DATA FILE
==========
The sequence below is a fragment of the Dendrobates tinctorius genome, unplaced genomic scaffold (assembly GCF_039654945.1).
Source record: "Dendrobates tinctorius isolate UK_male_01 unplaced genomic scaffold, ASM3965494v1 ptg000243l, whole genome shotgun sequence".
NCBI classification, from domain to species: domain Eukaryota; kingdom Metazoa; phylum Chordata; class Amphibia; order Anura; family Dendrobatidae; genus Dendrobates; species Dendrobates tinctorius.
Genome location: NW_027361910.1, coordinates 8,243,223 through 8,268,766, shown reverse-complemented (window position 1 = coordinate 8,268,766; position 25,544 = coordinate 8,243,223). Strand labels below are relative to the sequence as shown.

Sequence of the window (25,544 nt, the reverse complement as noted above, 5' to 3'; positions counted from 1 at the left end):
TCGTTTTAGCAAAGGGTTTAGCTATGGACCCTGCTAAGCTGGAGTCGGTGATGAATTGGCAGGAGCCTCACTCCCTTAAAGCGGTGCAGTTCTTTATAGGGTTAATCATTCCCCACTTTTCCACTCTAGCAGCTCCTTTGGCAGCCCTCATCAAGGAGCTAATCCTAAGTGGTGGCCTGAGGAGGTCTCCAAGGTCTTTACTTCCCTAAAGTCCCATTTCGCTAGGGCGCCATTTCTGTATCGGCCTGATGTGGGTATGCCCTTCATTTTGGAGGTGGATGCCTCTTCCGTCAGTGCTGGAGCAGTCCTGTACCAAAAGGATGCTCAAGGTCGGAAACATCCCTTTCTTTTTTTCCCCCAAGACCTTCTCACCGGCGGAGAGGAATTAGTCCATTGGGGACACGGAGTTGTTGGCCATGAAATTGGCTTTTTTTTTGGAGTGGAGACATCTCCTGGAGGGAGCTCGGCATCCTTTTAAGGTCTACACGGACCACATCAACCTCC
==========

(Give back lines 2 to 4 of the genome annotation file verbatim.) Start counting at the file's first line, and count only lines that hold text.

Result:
Source record: "Dendrobates tinctorius isolate UK_male_01 unplaced genomic scaffold, ASM3965494v1 ptg000243l, whole genome shotgun sequence".
NCBI classification, from domain to species: domain Eukaryota; kingdom Metazoa; phylum Chordata; class Amphibia; order Anura; family Dendrobatidae; genus Dendrobates; species Dendrobates tinctorius.
Genome location: NW_027361910.1, coordinates 8,243,223 through 8,268,766, shown reverse-complemented (window position 1 = coordinate 8,268,766; position 25,544 = coordinate 8,243,223). Strand labels below are relative to the sequence as shown.